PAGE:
THE FILMS. Favorites that I'd call mainstream or conventional are the brilliant, fast-paced The Social Network (David Fincher); subtle, complex Poetry (Lee Chang-dong); the thrilling biographical miniseries Carlos (Olivier Assayas); the French drama of the clash of politics and religion, Of Gods and Men (Xavier Beauvois); and an original first film, a German character study about a crook who's also a star athlete, The Robber (Benjamin Heisenberg) -- which I'd rate in about that order. These are my top picks. But not all I recommend. And highlighting them doesn't mean the festival doesn't have depth, even if there was nothing in 2010 as great as Haneke's The White Ribbon or as provocative on a grand scale as von Trier's Antichrist or on a lesser scale Precious and Trash Humpers, all included in last year's NYFF.

    Movies I liked a lot that are a edgier and demanding are the dark political portrait of Seventies Chile, Post Mortem (Pablo Larraín), and the cannibal genre film We Are What We Are (Jorge Michel Grau).

    Manoel de Oliveira's Strange Case of Angelica is in a class by itself. From what I've seen of de Oliveira's work, it's feather-light, but lovely. Likewise I'd put Clint Eastwood in a class by himself. He is an old-fashioned filmmaker. Hereafter deserves respect. It's not quite successful, but it has class, it's thought-provoking, and it has fine acting and terrific action scenes, unusual because they have both punch and restraint.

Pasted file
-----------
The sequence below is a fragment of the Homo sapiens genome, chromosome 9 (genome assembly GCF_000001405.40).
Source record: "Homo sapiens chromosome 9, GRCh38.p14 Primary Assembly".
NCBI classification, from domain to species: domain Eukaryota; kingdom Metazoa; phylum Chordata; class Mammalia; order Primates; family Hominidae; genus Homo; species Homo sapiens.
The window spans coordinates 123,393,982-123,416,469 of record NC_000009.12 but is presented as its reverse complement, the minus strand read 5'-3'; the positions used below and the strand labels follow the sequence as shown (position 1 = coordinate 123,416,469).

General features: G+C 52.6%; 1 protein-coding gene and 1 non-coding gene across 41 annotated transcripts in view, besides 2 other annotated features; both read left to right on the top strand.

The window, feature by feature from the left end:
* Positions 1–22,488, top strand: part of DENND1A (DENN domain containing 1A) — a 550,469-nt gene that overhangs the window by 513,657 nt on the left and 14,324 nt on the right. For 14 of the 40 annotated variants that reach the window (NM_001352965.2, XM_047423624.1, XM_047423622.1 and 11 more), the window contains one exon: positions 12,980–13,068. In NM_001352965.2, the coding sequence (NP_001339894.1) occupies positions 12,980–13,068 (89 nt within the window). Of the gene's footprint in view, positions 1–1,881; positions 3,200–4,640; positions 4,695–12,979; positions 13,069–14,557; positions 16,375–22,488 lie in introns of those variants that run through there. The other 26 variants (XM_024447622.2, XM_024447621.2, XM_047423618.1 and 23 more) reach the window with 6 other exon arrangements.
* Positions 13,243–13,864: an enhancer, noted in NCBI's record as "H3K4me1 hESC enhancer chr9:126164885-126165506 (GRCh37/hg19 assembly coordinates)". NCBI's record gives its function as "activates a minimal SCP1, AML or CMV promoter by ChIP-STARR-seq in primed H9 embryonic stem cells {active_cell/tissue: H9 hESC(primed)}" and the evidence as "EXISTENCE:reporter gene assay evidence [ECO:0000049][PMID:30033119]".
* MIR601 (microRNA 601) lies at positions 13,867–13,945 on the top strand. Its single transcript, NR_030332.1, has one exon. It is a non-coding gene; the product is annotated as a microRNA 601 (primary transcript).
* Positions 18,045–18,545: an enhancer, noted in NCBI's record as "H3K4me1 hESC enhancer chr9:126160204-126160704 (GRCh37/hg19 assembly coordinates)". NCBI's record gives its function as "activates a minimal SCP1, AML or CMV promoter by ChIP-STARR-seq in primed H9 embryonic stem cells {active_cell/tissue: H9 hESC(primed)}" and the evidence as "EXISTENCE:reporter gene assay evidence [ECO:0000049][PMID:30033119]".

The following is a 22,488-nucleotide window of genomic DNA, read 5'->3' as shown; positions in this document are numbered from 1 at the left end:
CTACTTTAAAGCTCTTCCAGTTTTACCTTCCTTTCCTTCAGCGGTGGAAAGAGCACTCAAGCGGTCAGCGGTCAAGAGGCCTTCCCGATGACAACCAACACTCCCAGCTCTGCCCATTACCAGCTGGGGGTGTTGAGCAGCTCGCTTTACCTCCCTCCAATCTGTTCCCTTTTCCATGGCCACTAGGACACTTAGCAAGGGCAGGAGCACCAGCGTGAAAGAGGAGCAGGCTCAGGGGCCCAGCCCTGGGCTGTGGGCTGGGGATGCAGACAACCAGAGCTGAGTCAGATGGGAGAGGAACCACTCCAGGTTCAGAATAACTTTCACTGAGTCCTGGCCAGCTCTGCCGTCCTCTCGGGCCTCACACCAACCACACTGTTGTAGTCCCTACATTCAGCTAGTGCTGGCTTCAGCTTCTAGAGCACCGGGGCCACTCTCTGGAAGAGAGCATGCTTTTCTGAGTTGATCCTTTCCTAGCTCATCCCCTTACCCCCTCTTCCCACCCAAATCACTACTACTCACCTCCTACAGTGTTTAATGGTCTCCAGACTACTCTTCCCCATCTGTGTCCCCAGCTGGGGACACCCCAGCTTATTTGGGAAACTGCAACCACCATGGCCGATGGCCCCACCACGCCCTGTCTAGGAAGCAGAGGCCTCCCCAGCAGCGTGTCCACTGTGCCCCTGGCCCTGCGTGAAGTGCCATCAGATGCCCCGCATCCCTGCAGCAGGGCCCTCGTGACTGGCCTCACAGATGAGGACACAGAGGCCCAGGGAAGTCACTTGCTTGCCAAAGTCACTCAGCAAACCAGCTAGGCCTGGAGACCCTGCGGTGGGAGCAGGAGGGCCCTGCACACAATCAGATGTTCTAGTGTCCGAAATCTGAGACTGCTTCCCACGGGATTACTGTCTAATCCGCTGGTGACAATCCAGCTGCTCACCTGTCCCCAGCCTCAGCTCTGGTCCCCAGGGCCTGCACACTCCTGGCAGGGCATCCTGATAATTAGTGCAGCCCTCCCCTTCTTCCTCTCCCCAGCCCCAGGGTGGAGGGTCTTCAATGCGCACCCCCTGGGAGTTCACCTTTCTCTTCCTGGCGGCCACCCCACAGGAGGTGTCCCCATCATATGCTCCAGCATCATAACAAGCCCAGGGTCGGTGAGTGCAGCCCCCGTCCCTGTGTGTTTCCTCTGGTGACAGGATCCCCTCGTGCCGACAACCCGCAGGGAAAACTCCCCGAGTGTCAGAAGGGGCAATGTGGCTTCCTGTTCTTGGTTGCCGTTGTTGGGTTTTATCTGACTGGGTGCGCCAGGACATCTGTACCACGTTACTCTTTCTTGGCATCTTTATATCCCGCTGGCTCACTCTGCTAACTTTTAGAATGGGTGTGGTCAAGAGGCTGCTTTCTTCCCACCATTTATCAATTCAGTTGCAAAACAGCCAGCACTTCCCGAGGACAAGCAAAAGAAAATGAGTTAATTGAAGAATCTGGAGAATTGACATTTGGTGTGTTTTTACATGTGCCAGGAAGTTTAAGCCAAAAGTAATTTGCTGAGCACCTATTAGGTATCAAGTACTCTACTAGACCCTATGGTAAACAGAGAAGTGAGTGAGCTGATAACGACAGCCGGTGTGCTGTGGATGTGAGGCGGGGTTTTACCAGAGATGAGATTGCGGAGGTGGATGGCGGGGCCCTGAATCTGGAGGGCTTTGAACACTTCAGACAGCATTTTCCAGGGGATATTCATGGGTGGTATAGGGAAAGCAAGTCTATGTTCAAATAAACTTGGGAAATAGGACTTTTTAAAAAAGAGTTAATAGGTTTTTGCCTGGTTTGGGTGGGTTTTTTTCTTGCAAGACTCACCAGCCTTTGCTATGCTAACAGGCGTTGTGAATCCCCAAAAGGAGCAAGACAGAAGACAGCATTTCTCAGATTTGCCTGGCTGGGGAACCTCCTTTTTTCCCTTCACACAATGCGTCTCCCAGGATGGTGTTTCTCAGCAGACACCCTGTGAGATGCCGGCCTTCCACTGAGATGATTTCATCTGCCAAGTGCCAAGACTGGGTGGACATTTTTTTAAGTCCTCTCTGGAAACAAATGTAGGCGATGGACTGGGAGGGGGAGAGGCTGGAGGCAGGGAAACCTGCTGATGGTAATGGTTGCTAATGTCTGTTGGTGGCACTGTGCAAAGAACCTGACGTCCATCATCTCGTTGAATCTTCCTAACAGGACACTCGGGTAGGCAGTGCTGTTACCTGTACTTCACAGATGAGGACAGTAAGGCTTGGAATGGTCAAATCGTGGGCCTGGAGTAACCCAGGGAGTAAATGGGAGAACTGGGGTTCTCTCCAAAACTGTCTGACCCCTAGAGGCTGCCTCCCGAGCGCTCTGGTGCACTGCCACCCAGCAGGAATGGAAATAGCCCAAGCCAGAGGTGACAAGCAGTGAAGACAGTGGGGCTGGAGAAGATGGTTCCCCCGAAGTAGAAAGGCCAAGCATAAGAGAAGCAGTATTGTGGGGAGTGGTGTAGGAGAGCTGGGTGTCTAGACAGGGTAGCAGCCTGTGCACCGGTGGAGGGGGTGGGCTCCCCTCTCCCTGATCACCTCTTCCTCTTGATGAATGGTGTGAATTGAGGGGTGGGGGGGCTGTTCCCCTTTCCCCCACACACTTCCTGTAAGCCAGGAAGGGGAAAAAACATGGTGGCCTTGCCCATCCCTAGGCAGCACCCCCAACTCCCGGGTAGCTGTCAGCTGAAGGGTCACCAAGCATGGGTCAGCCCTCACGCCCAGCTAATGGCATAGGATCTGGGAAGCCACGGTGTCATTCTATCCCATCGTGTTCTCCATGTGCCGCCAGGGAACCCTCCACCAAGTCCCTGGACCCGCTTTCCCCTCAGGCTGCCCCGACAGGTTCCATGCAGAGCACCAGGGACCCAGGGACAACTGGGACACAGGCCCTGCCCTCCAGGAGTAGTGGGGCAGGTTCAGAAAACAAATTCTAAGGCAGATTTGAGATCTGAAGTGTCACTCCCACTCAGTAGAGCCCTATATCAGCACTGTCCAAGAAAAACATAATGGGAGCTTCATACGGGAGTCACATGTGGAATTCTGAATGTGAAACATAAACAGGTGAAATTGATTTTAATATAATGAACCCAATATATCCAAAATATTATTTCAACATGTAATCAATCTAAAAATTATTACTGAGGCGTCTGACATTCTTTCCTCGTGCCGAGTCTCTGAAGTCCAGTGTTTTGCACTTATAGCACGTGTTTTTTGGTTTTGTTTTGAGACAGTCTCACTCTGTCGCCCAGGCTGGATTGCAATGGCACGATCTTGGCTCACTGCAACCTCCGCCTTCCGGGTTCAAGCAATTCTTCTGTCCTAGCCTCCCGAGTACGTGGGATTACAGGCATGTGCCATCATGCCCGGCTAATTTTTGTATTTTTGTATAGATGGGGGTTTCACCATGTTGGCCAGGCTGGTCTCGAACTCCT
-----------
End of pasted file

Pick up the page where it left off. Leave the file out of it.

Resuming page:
I'm not so happy with Kiarostami's Certified Copy, which was so well received at Cannes. It's beautifully made, but it seems a put-on, posing as something profound (and melding into polished European filmmaking, after a lifetime of working in Iran), but its game-playing by a couple who may be long married or have just met seems gimmicky. I'd not have included it. Though art house film-goers will love this film, it left me feeling empty and a little played-with.